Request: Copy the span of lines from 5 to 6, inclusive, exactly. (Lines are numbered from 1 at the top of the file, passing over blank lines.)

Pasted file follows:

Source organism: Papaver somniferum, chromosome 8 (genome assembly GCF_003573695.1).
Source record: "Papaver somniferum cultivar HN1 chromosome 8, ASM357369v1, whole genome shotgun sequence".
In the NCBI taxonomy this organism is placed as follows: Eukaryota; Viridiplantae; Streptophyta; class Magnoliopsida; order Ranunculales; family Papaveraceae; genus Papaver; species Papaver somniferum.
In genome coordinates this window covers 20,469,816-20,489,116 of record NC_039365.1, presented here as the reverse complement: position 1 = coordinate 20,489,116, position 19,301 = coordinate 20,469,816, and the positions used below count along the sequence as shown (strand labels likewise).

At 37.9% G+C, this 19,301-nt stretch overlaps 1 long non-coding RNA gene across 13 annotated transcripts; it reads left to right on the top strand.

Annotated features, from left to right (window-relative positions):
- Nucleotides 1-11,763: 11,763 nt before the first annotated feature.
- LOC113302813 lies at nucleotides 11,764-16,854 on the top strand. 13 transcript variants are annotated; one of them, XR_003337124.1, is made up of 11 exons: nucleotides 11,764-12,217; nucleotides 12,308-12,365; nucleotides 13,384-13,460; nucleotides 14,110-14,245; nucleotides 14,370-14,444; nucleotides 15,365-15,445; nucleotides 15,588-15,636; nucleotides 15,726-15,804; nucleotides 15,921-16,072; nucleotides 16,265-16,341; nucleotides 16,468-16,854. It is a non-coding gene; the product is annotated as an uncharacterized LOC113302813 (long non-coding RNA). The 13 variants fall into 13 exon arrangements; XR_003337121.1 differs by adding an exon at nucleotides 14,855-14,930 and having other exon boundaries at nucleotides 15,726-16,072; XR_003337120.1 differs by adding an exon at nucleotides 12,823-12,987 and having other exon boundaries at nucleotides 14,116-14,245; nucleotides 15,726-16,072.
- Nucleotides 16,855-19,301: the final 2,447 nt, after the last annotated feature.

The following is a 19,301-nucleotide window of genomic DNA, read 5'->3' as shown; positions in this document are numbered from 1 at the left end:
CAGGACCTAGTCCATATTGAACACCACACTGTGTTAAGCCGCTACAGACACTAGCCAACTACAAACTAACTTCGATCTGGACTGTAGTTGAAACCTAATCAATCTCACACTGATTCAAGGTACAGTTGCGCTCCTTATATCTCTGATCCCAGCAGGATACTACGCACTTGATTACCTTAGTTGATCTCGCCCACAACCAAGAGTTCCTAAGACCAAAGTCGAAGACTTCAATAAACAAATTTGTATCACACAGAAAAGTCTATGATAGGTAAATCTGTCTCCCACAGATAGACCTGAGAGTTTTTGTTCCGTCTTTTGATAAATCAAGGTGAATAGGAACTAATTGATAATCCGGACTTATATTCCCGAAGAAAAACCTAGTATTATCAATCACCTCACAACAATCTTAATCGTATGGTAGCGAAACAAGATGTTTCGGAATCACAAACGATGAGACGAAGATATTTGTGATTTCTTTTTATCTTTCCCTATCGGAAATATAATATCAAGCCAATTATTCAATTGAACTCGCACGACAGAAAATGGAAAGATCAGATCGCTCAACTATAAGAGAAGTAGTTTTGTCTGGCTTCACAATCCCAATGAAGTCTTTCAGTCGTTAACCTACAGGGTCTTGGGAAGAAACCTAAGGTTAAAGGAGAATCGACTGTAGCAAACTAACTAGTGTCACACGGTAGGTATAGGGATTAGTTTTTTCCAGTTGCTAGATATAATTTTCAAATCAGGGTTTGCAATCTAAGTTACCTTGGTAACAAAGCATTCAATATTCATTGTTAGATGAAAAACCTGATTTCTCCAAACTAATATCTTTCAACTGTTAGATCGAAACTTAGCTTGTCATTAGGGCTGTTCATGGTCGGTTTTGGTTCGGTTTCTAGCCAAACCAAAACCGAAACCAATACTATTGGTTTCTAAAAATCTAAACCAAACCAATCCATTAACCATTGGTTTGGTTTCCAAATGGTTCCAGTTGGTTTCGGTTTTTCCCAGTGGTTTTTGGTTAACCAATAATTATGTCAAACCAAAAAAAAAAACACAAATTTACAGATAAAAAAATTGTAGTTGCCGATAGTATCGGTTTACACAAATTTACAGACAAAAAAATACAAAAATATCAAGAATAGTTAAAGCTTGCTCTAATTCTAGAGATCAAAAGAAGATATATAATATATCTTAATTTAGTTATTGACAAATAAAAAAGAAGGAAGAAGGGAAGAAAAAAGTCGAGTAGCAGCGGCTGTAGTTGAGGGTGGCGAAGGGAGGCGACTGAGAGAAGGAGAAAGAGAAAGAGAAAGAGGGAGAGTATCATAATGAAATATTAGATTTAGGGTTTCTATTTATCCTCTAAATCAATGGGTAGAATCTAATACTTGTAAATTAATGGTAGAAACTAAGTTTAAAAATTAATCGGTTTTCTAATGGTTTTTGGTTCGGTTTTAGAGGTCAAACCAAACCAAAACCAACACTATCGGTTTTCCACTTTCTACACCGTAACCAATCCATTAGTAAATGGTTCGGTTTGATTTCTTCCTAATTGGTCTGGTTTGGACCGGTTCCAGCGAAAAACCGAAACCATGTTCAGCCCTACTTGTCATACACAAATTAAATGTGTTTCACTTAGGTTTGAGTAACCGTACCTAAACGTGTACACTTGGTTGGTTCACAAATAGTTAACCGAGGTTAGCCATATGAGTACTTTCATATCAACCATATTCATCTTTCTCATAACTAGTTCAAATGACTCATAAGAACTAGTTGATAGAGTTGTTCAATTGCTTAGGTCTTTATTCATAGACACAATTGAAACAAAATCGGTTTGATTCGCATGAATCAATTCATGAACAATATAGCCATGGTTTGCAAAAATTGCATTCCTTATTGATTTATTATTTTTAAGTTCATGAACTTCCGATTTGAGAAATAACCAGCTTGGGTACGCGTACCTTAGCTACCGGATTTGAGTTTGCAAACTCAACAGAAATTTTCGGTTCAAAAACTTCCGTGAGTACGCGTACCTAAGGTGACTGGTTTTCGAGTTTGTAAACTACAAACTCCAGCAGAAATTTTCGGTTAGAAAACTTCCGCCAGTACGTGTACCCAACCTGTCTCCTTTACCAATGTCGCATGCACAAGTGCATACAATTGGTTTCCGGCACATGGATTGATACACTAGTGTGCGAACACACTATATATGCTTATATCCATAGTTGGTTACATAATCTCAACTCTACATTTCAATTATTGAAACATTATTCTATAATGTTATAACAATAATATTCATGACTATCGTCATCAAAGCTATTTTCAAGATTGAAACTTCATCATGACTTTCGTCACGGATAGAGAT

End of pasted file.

At 37.9% G+C, this 19,301-nt stretch overlaps 1 long non-coding RNA gene across 13 annotated transcripts; it reads left to right on the top strand.

Annotated features, from left to right (window-relative positions):